If crowd analysis is ever to be used as an indicator of a film's success, it would be appropriate for this screening I attended. Walking into Honey during opening weekend, the audience consisted of about 30 girls, of which only about 3 looked over eighteen, three older couples and several guys flying solo, no doubt interested in the incredibly fit Alba's dancing scenes. By the end of the film's 89 minute run, more than five people had walked out, and many of the adolescent girls were talking about issues not pertaining to the catastrophe unveiling before our eyes on the big screen. When the lights came up, the theatre was nearly empty during its second day in theaters, mind you--in what could only be a prediction of what fate will befall this film.
Honey is the story of Honey Daniels (Jessica Alba), a young girl with a head full of dreams struggling against all odds to become a dancer while overcoming the obstacles of living in the ghetto. Teaching hip-hop dance classes at The Center isn't satisfying enough and Honey pursues opportunities to dance in music videos, but it isn't until she is randomly video taped dancing in a club that she gets her big break. Big time video director Michael Ellis (David Moscow) places the budding star in several of his videos, and she works her way up the industry ladder, predictably leaving family and friends behind.
When Ellis tries to force himself sexually on his young employee, she realizes that she hasn't made it like she wanted to strictly by talent. Ellis, only interested in her physically, has conned her into missing her best friend Gina (Joy Bryant's) birthday party, and Honey is livid.
Leaving the high profile life of video choreography behind, Honey starts to realize what impact she had had on the children she taught at the center. Seeing them vear toward drugs and violence in her absence, she decides she wants to help them pursue their hidden talent in dance. After a long and minimally inspirational discussion with her underdeveloped love interest Chaz (Mekhi Phifer), she decides to buy a storefront, and start a dance studio in hope that they kids might stay out of trouble. However, as she slammed the door on Ellis, she also cut off all hopes of further work in the industry, isn't able to pay the second payment in order to obtain her building.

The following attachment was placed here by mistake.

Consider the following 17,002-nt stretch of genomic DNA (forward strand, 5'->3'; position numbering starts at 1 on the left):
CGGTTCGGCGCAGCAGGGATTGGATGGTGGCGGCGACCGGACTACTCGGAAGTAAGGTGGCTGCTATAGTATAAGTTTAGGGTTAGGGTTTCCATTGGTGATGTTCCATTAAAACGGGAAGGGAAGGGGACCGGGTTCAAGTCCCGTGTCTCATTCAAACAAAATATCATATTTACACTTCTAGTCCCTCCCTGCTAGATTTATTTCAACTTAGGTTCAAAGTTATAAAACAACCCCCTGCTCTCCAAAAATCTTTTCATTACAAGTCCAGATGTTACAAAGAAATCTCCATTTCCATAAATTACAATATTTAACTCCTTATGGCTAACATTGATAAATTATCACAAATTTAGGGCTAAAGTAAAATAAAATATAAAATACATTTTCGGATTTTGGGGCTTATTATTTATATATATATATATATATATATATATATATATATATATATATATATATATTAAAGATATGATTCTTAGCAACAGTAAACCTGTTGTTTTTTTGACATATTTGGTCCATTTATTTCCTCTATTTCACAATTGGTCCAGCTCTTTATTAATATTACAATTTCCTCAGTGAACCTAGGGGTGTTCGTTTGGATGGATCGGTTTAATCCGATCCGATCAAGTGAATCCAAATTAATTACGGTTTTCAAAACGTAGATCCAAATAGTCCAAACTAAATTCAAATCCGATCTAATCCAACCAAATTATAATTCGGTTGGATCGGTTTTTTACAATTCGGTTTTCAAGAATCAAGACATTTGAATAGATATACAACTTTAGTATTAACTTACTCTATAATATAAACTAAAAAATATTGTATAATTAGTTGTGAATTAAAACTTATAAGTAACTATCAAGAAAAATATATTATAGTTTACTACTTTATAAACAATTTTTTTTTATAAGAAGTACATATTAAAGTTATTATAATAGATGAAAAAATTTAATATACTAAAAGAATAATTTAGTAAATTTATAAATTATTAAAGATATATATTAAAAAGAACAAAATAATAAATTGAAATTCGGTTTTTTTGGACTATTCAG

Though the now desperate Ellis has tried to buy her back as his artists beg for the untrained choreographic skills of the inner city dance phenom, Honey decides that the only way to raise the money morally and legally is to have a dance recital as a fund raiser. The dance teacher and her students prepare the show in about thirty seconds of film time and secures enough money to purchase the building as a packed house, included Missy Elliot, give a standing ovation.
With the removal of a few cuss words and drug references this film could have been an after school special as its trite plot spent most of its time sugar coating the real life issues of youth on the street. There was, however, one element that stood out among the other weaknesses of the film. Jessica Alba, in what would be her first starring role in a major studio film, has obviously put an incredible amount of work into becoming Honey Daniels. Without the aide of a double, Alba conquers what appear to be some extremely technical dance routines, and she makes it look easy. Her grace and style paired with an incredibly sexy physique seem to bring some energy to an otherwise lifeless film.
Unfortunately, there weren't enough of these aesthetically pleasing sequences to mask the underdevelopment of characters and Hollywood look at inner city youth. Honey's goodie-goodie outlook, while providing a great role model for children, was so over the top it was almost painful. Her smiles and "keep your chin up" attitude didn't seem to fit the film's PG-13 rating as it was borderline unrealistic.
With the exception of the always reliable Mekhi Phifer, the acting seemed lack luster as monotone lines were delivered without emotions. In the actors' defense, writers Alonzo Brown and Kim Watson didn't give them a whole lot to deal with. It seems as though some of the story has been left out leaving only the extremely predictable bare bones of a recycled story seen time and time again. Several of the characters are so poorly developed that it is hard to sympathize with them, even when they undergo hardship upon hardship. It simply becomes hard to care.
While the film is suspect to harsh criticism due to its many apparent flaws, for any viewer interested in a feel good holiday film, Honey is worth checking out. Its sparse dance numbers are entertaining as the flash over a high profile soundtrack. Honey is a technically awkward film, but delivers an essential positive message for this holiday season that may be hard to find elsewhere.
Josh Gloer, Movie Correspondent
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